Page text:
Efficacy of Anti-VEGF Treatments For Diabetic Retinopathy Explored

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Researchers compared the efficacy of aflibercept, bevacizumab, and ranibizumab.
Researchers compared the efficacy of aflibercept, bevacizumab, and ranibizumab.

HealthDay News — Three anti-vascular endothelial growth factor (anti-VEGF) treatments are associated with low rates of diabetic retinopathy (DR) worsening, according to a study published online in JAMA Ophthalmology.

Susan B. Bressler, MD, from Johns Hopkins University, and colleagues conducted preplanned secondary analysis of data from a comparative effectiveness trial for center-involved DME in 650 participants during 2 years of treatment with aflibercept (2 mg), bevacizumab (1.25 mg), or ranibizumab (0.3 mg).

The researchers found that at 1 year, among 423 nonproliferative DR (NPDR) eyes, 44 of 141 (31.2%) treated with aflibercept, 29 of 131 (22.1%) with bevacizumab, and 57of 151 (37.7%) with ranibizumab had improvement of DR severity (P =.004 for aflibercept vs bevacizumab, P =.01 for ranibizumab vs bevacizumab, and P =.51 for aflibercept vs ranibizumab). At 2 years, no treatment group differences were identified. Among the 93 eyes with proliferative DR (PDR) at baseline, 1-year improvement rates were 75.9% for aflibercept, 31.4% for bevacizumab, and 55.2% for ranibizumab (P <.001 for aflibercept vs bevacizumab, P =.09 for ranibizumab vs bevacizumab, and P =.02 for aflibercept vs ranibizumab). These rates and group differences were maintained at 2 years.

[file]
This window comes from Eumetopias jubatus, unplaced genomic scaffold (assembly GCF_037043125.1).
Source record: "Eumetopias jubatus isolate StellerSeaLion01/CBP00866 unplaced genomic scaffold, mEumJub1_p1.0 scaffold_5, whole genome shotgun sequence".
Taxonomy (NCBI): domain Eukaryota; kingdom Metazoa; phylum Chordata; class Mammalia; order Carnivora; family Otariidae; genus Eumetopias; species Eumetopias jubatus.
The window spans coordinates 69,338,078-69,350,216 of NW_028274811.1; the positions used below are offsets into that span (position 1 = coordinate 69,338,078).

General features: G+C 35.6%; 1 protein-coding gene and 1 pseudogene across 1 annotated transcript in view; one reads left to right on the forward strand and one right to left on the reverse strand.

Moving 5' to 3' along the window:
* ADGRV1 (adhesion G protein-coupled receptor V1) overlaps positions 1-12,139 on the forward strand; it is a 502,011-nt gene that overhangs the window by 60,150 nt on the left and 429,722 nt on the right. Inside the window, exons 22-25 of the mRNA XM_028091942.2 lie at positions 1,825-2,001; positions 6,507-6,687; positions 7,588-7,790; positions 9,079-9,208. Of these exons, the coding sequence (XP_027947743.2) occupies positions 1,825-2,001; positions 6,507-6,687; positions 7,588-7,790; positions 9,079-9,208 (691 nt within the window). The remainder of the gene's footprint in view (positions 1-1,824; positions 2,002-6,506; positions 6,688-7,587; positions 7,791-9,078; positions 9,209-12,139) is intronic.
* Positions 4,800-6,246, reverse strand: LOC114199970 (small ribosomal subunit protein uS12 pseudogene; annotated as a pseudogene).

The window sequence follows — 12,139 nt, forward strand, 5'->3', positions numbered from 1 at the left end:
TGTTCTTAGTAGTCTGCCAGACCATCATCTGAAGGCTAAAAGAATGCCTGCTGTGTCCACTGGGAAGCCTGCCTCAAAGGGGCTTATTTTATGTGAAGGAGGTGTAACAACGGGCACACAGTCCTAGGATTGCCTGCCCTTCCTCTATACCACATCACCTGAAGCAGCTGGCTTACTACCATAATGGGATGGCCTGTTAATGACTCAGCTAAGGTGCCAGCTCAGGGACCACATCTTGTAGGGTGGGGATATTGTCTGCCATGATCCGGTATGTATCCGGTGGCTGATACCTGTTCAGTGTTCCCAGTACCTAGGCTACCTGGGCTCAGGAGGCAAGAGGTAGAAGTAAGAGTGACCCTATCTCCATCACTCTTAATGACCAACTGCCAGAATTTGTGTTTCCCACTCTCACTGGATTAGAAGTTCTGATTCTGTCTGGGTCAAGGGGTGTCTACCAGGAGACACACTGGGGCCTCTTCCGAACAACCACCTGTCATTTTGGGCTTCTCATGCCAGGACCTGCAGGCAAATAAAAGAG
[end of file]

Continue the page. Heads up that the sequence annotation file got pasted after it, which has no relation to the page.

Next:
"All 3 anti-VEGF treatments were associated with low rates of DR worsening. These data provide additional outcomes that might be considered when choosing an anti-VEGF agent to treat DME," conclude the authors.

Disclosures: Several authors report financial ties to the pharmaceutical industry.

Reference

Bressler SB, Liu D, Glassman AR, et al; for the Diabetic Retinoapthy Clinical Research Network. Change in diabetic retinopathy through 2 years. Secondary analysis of a randomized clinical trial comparing aflibercept, bevacizumab, and ranibizumab [published online April 27, 2017]. JAMA Ophthalmol. doi: 10.1001/jamaophthalmol.2017.0821

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